Thrings solicitor Andrew Strong comments:
Whether it is offshore giants like Google, Amazon or Facebook or bankers' bonuses, the question of tax never seems to be out of the headlines for long. The same is equally true in the employment sphere, where the Government is seeking to clamp down on income tax evasion and to close the avoidance loopholes. In a move which could have an impact on all manner of employees – from the most senior to the most junior – the Government is also reviewing the status of the current exemption from taxation on the first £30,000 paid in compensation for termination of employment.
In this context, a recent decision by the Upper Tribunal Tax and Chancery Chamber is relevant.
There has been a long-running debate amongst employment and tax lawyers as to whether payments made under settlement agreements in respect of injury to feelings arising from alleged acts of discrimination are taxable as income in the normal fashion, or whether they are, in fact, totally exempt by virtue of section 406 of the Income Tax (Earnings and Pensions) Act 2003 (the Act). This section provides that payments on account of the employee's injury or disability should not be subjected to income tax. Many employment lawyers acting for employees have argued that this applies to injury to feelings payments and have sought to structure settlement agreements accordingly.
In the case of Moorthy v The Commissioners for Her Majesty's Revenue and Customs, M had entered into a settlement agreement with his former employer resolving claims for unfair dismissal and age discrimination. The parties agreed a compensation payment of £200,000, the first £30,000 of which the employer paid without deduction of tax in the usual way. M then sought a rebate from HMRC in respect of the income tax the employer had deducted in respect of the balance, arguing that because the payment was made in compensation for the injury to feelings he had suffered.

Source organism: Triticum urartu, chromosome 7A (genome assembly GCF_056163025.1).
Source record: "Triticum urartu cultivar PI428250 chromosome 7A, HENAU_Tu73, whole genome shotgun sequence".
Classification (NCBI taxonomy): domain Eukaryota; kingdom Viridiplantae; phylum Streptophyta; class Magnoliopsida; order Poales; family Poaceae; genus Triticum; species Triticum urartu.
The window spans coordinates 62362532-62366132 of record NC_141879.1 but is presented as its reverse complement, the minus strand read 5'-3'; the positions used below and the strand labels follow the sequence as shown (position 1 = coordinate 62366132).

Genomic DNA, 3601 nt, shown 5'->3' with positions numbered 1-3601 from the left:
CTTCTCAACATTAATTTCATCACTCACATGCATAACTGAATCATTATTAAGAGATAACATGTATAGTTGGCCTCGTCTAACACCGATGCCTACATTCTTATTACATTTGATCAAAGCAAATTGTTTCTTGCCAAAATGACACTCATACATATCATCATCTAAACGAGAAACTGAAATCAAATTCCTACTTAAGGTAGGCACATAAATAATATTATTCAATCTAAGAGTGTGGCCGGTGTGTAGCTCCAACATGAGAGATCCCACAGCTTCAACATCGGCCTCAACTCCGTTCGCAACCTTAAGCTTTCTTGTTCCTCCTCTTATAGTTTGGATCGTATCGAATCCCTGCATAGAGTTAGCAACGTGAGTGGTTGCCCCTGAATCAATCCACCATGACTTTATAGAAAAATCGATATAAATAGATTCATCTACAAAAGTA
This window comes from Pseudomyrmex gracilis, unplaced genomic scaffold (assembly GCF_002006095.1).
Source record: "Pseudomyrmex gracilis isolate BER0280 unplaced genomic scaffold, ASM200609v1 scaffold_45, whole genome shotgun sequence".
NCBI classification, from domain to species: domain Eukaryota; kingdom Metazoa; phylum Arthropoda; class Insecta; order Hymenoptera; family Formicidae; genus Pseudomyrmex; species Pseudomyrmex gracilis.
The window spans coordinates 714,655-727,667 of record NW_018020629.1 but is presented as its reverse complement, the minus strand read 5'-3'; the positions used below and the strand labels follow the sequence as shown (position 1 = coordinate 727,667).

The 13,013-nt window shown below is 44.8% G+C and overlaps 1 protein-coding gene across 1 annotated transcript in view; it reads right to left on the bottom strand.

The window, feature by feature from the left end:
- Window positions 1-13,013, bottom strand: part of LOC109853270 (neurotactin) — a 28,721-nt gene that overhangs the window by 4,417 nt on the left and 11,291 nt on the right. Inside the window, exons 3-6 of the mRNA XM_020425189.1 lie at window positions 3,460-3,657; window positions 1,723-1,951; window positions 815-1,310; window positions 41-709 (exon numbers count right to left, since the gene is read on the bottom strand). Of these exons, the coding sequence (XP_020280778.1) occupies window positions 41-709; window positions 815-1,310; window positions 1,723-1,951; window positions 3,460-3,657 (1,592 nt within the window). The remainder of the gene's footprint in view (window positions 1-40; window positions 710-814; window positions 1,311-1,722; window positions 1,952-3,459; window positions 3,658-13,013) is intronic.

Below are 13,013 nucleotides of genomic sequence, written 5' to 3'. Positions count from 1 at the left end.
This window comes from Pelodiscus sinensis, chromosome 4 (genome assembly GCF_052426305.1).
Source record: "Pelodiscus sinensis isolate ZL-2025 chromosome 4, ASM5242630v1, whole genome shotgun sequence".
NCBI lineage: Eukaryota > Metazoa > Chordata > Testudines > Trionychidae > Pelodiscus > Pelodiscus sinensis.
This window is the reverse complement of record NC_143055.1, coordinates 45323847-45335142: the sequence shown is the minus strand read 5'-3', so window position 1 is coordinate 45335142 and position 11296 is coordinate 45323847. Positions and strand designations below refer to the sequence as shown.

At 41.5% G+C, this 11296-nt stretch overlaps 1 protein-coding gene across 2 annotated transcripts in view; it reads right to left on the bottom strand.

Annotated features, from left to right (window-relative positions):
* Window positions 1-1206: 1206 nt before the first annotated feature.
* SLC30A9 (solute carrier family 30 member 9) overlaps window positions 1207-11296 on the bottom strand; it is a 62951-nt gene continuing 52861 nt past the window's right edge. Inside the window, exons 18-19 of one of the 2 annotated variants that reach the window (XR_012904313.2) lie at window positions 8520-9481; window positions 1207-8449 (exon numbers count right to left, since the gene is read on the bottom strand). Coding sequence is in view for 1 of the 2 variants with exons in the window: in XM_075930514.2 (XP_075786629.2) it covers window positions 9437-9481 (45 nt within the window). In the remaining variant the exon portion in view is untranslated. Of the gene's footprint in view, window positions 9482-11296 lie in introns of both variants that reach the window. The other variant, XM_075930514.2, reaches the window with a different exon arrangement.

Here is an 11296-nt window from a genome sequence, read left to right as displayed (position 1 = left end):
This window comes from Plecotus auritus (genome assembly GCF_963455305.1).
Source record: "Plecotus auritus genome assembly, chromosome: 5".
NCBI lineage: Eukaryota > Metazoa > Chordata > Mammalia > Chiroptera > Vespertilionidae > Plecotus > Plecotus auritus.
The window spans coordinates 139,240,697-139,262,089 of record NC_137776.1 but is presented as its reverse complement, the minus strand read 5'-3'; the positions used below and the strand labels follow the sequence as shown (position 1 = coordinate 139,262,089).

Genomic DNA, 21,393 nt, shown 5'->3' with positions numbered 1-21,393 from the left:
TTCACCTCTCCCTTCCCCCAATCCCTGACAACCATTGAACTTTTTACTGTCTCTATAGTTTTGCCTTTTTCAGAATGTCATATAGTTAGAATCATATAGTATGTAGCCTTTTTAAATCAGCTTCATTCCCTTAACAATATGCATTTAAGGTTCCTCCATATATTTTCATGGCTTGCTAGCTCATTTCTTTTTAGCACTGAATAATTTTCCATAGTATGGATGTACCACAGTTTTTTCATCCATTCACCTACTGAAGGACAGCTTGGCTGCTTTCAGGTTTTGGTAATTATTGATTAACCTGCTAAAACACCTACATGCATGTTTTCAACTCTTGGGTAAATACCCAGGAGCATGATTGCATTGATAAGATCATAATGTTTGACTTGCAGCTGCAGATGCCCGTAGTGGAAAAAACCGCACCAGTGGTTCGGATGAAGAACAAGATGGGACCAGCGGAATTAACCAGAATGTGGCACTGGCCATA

This argument was rejected by the Upper Tribunal which held that the tax status of compensation payments under a settlement agreement depends on whether a connection, however loose, exists with the termination of employment. If such a connection exists, the first £30,000 paid to an employee in compensation can be paid tax free but the balance must be taxed in the usual way.
In the present case, there was no suggestion that M had a claim for injury to feelings arising from a standalone act of discrimination prior to the termination of his employment. The dismissal was the act of discrimination, and as such the subsequent injury to M's feelings was connected to the termination of his employment. The employer was right to tax the balance above £30,000.
Limiting the scope to argue tax-free status yet further, the Upper Tribunal interpreted “injury” in section 406 of the Act as relating solely to medical conditions, thereby excluding pure injury to feelings.
Whilst we are at pains to stress that there is no link between the Upper Tribunal’s finding in this case and the Government’s ongoing review of the tax system as a whole, this decision will add to the growing sense that a shift is taking place in the established position with regard to the taxation of settlement payments.
The scale of this shift will only become apparent when the Government finalises its position with regard to the current £30,000 exemption and publishes solid proposals for reform. Ideas trailed to date include replacing the current exemption with a new exemption in cases of redundancy, the value of which would be linked to length of service. The Government’s consultation on this reform closed last summer and a response to the consultation is due in 2016.
We will, of course write with further updates when the position becomes clearer.